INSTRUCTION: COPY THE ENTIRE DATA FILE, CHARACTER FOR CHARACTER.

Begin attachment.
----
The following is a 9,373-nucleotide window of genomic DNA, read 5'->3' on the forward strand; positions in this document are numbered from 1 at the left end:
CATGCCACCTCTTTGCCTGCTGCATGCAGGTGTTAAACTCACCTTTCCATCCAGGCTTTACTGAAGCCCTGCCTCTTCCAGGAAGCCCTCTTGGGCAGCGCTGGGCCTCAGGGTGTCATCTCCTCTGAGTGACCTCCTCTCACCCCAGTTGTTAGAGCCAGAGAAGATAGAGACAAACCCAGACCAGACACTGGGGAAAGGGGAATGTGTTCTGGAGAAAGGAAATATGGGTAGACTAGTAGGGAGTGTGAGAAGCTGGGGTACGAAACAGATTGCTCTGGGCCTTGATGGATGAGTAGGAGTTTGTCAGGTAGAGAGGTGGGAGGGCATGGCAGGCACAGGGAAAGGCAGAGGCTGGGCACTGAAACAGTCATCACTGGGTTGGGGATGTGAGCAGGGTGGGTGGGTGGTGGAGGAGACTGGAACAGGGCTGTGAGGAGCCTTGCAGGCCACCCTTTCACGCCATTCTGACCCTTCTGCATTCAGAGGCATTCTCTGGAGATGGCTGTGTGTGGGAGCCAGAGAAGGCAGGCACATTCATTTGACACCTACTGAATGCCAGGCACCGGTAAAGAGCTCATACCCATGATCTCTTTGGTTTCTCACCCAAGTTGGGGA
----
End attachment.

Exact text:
The following is a 9,373-nucleotide window of genomic DNA, read 5'->3' on the forward strand; positions in this document are numbered from 1 at the left end:
CATGCCACCTCTTTGCCTGCTGCATGCAGGTGTTAAACTCACCTTTCCATCCAGGCTTTACTGAAGCCCTGCCTCTTCCAGGAAGCCCTCTTGGGCAGCGCTGGGCCTCAGGGTGTCATCTCCTCTGAGTGACCTCCTCTCACCCCAGTTGTTAGAGCCAGAGAAGATAGAGACAAACCCAGACCAGACACTGGGGAAAGGGGAATGTGTTCTGGAGAAAGGAAATATGGGTAGACTAGTAGGGAGTGTGAGAAGCTGGGGTACGAAACAGATTGCTCTGGGCCTTGATGGATGAGTAGGAGTTTGTCAGGTAGAGAGGTGGGAGGGCATGGCAGGCACAGGGAAAGGCAGAGGCTGGGCACTGAAACAGTCATCACTGGGTTGGGGATGTGAGCAGGGTGGGTGGGTGGTGGAGGAGACTGGAACAGGGCTGTGAGGAGCCTTGCAGGCCACCCTTTCACGCCATTCTGACCCTTCTGCATTCAGAGGCATTCTCTGGAGATGGCTGTGTGTGGGAGCCAGAGAAGGCAGGCACATTCATTTGACACCTACTGAATGCCAGGCACCGGTAAAGAGCTCATACCCATGATCTCTTTGGTTTCTCACCCAAGTTGGGGA